However, it will be a tough task for the doves on the committee to gain the upper hand given the “heavy hitters” who are cautioning against expectations of a cycle of cuts.

Isabel Schnabel, the ECB’s arch-hawk, will make a speech later today in which she is expected to reiterate her call for caution from the market about the future path of interest rates.

The Bank of Spain Governor will also make a speech, but he is only expected to endorse the upcoming rate cut. Pablo Hernandez de Cos will confirm that the Q1 wage data has eased sufficiently for a cut to take place, although there has been worrying news about the apse of wage growth in Germany, the Eurozone’s largest economy.

German wages rose at the fastest pace for almost a decade, pointing to a pick-up in the wider Eurozone and casting doubt over how aggressively the European Central Bank will cut interest rates this year.

Collectively agreed wages in Germany rose 6.2 per cent in the first three months of the year, accelerating from 3.6 per cent in the previous quarter.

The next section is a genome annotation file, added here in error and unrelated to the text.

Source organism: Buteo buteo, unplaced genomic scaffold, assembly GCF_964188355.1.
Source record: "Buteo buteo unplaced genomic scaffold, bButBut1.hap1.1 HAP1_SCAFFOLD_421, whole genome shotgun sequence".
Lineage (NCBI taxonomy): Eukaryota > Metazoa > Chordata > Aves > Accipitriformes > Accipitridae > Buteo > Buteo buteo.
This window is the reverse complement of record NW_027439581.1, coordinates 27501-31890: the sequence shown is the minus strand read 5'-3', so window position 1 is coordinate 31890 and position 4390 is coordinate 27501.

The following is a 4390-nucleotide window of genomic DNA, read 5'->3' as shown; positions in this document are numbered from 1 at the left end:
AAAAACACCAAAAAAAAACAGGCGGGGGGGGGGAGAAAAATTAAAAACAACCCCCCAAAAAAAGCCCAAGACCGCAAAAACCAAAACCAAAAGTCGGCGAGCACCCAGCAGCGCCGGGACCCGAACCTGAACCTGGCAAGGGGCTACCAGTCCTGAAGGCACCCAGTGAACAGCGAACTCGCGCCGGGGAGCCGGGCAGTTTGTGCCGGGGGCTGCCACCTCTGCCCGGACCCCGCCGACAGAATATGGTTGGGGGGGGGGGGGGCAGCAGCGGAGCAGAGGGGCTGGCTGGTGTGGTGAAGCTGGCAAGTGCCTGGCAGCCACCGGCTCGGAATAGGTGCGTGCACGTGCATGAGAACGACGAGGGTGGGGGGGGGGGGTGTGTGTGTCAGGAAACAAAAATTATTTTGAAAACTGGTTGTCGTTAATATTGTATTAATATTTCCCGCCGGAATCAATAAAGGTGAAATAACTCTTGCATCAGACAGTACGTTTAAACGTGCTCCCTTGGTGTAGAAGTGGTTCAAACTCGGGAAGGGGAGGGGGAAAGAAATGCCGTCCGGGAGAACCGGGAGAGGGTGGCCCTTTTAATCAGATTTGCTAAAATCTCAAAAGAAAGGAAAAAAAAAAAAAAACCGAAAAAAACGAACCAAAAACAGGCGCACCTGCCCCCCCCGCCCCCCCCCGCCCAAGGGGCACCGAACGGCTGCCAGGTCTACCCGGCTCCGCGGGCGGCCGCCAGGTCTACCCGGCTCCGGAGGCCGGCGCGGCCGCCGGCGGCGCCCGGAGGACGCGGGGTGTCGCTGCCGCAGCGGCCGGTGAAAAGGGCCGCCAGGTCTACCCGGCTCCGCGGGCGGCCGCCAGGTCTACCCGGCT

This puts the possibility of a further cut before early Autumn into some doubt.

The euro continued to lose ground yesterday despite good output data from the service sector.

It fell to a low of 1.0804 and closed at 1.0815.

Have a great day!

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Alan Hill

Alan has been involved in the FX market for more than 25 years and brings a wealth of experience to his content. His knowledge has been gained while trading through some of the most volatile periods of recent history. His commentary relies on an understanding of past events and how they will affect future market performance.